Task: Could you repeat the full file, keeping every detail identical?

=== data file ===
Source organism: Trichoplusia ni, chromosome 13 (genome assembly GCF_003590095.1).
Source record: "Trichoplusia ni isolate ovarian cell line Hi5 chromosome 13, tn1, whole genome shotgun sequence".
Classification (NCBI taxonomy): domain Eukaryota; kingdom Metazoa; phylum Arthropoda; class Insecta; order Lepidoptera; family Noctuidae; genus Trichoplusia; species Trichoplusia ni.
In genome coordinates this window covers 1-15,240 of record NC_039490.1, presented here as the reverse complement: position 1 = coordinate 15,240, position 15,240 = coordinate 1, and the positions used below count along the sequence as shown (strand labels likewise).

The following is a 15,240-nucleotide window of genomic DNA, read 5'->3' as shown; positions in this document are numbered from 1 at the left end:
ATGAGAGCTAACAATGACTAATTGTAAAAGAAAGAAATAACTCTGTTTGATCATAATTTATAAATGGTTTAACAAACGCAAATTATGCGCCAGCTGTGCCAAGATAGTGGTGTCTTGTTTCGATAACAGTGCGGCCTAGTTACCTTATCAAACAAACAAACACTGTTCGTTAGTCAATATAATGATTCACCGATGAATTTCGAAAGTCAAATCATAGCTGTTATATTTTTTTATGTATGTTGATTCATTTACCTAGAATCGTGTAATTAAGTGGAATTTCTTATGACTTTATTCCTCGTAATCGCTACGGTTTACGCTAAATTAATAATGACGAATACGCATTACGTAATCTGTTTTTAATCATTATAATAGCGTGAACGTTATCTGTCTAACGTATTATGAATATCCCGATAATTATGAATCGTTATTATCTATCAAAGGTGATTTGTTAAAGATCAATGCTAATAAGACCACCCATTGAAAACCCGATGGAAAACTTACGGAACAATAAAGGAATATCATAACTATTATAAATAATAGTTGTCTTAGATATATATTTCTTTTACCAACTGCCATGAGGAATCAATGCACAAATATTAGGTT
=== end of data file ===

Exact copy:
Source organism: Trichoplusia ni, chromosome 13 (genome assembly GCF_003590095.1).
Source record: "Trichoplusia ni isolate ovarian cell line Hi5 chromosome 13, tn1, whole genome shotgun sequence".
Classification (NCBI taxonomy): domain Eukaryota; kingdom Metazoa; phylum Arthropoda; class Insecta; order Lepidoptera; family Noctuidae; genus Trichoplusia; species Trichoplusia ni.
In genome coordinates this window covers 1-15,240 of record NC_039490.1, presented here as the reverse complement: position 1 = coordinate 15,240, position 15,240 = coordinate 1, and the positions used below count along the sequence as shown (strand labels likewise).

The following is a 15,240-nucleotide window of genomic DNA, read 5'->3' as shown; positions in this document are numbered from 1 at the left end:
ATGAGAGCTAACAATGACTAATTGTAAAAGAAAGAAATAACTCTGTTTGATCATAATTTATAAATGGTTTAACAAACGCAAATTATGCGCCAGCTGTGCCAAGATAGTGGTGTCTTGTTTCGATAACAGTGCGGCCTAGTTACCTTATCAAACAAACAAACACTGTTCGTTAGTCAATATAATGATTCACCGATGAATTTCGAAAGTCAAATCATAGCTGTTATATTTTTTTATGTATGTTGATTCATTTACCTAGAATCGTGTAATTAAGTGGAATTTCTTATGACTTTATTCCTCGTAATCGCTACGGTTTACGCTAAATTAATAATGACGAATACGCATTACGTAATCTGTTTTTAATCATTATAATAGCGTGAACGTTATCTGTCTAACGTATTATGAATATCCCGATAATTATGAATCGTTATTATCTATCAAAGGTGATTTGTTAAAGATCAATGCTAATAAGACCACCCATTGAAAACCCGATGGAAAACTTACGGAACAATAAAGGAATATCATAACTATTATAAATAATAGTTGTCTTAGATATATATTTCTTTTACCAACTGCCATGAGGAATCAATGCACAAATATTAGGTT